“An unbelievable debut, one that announces a new and necessary American voice.”—Tommy Orange, New York Times Book Review

“An excitement and a wonder: strange, crazed, urgent and funny.”—George Saunders

“Dark and captivating and essential… A call to arms and a condemnation… Read this book.”—Roxane Gay

“For literature to bring forth such an astonishing new voice as Nana K. Adjei-Brenyah’s—tender and furious, wise and wise-assed—marks a major leap forward for us all… This is the fiction debut of the year, and I can’t cheer it loudly enough. Bravo, young man. We await your encore.”—Mary Karr

Friday Black was named one of 2018’s Best Books by: 
New York Times, TIME, Elle, Entertainment Weekly, Huffington Post, Guardian, BuzzFeed, Newsweek, Harper’s Bazaar, Nylon, Boston Globe, Southern Living, O, the Oprah Magazine,Chicago Tribune, The Verge, The Root,Vulture, Philadelphia Inquirer, The Millions, New York Observer, Literary HubColor Lines,PopSugar, PEN America, The Rumpus, BookPageSt. Louis Post-Dispatch, the CBC, Longreads, Publishers Weekly, Kirkus Reviews, Milwaukee Journal Sentinel, Library Journal, The Big Issue, Chicago Public Library, My Domaine, Locus Magazine,Bookish, Read It Forward,  Entropy Magazine, WAMC, Hudson Booksellers, and The Seattle Review of Books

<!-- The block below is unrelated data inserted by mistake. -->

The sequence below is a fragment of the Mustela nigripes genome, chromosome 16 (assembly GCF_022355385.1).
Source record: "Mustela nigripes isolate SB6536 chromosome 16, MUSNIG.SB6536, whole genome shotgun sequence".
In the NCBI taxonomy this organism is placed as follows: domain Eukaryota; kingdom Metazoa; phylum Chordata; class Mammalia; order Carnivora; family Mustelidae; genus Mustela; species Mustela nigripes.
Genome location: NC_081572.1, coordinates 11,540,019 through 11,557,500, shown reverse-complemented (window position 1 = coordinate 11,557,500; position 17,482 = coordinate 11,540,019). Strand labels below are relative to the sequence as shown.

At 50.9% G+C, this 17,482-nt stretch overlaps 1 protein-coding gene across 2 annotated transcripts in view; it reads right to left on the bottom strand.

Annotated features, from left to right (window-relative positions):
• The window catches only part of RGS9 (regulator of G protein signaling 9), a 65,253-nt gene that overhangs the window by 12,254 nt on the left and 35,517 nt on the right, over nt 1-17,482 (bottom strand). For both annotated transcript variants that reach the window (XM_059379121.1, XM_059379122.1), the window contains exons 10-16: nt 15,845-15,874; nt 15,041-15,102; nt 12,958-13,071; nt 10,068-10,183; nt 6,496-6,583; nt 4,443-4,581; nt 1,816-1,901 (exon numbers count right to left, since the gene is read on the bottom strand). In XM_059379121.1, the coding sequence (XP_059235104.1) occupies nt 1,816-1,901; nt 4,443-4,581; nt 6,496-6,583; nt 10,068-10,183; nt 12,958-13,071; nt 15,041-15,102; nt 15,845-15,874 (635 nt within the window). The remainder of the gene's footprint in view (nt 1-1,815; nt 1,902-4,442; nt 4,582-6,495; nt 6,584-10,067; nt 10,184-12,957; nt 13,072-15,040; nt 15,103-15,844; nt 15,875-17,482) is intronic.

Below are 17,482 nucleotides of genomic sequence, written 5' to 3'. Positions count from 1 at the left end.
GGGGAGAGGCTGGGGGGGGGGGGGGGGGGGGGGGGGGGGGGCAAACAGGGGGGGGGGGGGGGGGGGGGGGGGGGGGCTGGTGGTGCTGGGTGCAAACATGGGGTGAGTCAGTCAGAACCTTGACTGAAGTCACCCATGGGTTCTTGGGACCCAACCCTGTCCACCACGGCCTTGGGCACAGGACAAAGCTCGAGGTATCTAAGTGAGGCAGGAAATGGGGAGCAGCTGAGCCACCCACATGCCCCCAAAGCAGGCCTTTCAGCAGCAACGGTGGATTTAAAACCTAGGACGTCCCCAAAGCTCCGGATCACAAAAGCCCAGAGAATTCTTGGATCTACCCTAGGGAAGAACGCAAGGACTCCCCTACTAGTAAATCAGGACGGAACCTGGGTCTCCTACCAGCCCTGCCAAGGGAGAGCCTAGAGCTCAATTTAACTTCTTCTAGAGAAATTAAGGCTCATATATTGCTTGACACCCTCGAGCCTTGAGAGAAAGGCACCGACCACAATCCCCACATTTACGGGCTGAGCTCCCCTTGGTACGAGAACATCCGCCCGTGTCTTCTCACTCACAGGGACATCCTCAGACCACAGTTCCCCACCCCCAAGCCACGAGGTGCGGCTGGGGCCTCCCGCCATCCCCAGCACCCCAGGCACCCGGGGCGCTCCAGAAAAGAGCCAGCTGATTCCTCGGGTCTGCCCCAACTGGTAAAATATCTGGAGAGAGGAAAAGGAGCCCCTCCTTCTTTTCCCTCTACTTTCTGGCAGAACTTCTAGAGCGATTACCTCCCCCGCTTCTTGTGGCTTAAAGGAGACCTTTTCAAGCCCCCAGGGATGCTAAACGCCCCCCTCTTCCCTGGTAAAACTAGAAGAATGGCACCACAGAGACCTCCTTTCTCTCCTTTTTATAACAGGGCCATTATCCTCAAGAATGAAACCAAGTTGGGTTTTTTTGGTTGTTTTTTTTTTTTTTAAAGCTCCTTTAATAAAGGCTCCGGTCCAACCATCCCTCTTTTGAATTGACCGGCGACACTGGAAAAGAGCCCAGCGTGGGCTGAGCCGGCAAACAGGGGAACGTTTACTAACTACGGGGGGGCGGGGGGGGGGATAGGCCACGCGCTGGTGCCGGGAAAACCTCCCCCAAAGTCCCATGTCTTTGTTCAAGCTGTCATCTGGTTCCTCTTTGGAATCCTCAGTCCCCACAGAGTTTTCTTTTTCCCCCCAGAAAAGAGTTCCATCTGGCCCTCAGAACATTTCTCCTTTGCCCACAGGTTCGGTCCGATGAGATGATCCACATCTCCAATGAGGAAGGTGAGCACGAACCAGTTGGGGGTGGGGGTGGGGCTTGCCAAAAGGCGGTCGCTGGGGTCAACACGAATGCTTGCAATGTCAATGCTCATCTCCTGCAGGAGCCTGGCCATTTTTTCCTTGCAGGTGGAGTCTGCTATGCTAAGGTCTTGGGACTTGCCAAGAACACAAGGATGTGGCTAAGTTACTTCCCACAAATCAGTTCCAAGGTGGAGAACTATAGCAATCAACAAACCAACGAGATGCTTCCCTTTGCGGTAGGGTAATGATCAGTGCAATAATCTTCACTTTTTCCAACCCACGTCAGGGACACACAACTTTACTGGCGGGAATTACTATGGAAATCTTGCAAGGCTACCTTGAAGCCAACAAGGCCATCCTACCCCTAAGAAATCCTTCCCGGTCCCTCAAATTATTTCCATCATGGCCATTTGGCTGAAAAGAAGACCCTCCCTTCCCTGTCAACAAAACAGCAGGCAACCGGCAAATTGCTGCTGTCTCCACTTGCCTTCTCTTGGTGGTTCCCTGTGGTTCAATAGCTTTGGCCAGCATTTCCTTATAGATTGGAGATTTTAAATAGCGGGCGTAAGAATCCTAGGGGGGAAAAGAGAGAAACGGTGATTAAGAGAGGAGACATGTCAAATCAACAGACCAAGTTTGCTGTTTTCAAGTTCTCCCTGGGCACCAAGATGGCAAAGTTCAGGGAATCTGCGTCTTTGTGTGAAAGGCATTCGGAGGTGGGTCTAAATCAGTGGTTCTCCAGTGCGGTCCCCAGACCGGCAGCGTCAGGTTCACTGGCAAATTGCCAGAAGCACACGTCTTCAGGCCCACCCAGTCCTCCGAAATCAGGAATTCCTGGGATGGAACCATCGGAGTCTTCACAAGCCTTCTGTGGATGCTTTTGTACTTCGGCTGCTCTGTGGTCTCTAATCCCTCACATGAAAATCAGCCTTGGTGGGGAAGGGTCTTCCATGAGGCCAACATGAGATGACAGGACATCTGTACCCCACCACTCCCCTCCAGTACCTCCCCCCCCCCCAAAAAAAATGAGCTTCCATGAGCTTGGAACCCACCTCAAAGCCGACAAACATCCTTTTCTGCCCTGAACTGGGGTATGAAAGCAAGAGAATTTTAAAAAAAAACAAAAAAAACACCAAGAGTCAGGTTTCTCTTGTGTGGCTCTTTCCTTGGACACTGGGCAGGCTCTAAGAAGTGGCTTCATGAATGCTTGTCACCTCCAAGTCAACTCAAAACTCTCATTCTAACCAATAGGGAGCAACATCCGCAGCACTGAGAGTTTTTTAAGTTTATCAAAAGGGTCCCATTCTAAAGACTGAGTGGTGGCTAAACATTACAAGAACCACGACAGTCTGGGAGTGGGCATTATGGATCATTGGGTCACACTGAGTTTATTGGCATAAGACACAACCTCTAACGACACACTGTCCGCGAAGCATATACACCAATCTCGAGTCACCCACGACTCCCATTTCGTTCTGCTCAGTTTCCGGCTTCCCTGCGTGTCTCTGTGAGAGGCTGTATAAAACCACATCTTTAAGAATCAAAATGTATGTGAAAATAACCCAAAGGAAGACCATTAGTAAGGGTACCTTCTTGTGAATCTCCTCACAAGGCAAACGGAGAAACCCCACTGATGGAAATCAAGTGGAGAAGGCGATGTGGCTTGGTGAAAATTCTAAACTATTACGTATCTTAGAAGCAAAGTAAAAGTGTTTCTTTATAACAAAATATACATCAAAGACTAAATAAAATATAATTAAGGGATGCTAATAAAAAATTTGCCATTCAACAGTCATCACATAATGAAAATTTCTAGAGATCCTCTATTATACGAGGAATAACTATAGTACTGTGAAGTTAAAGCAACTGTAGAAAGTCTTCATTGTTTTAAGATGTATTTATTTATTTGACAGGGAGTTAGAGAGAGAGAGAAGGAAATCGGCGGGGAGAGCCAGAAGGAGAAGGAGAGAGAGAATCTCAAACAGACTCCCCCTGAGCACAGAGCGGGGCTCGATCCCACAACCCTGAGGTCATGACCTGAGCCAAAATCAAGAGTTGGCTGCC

An Afternoon with the National Book Awards: Leslie Connor, Rebecca Makkai, Diana Khoi Nguyen, and Sarah Smarsh

Join the National Book Foundation at Virginia Festival of the Book for readings from this year’s National Book Award finalists in fiction, nonfiction, poetry, and youth, including Leslie Connor (The Truth as Told by Mason Buttle), Rebecca Makkai (The Great Believers), Diana Khoi Nguyen (Ghost Of), and Sarah Smarsh (Heartland). Lisa Lucas, executive director of the National Book Foundation, will host the reading and discussion. FREE to attend and open to the public.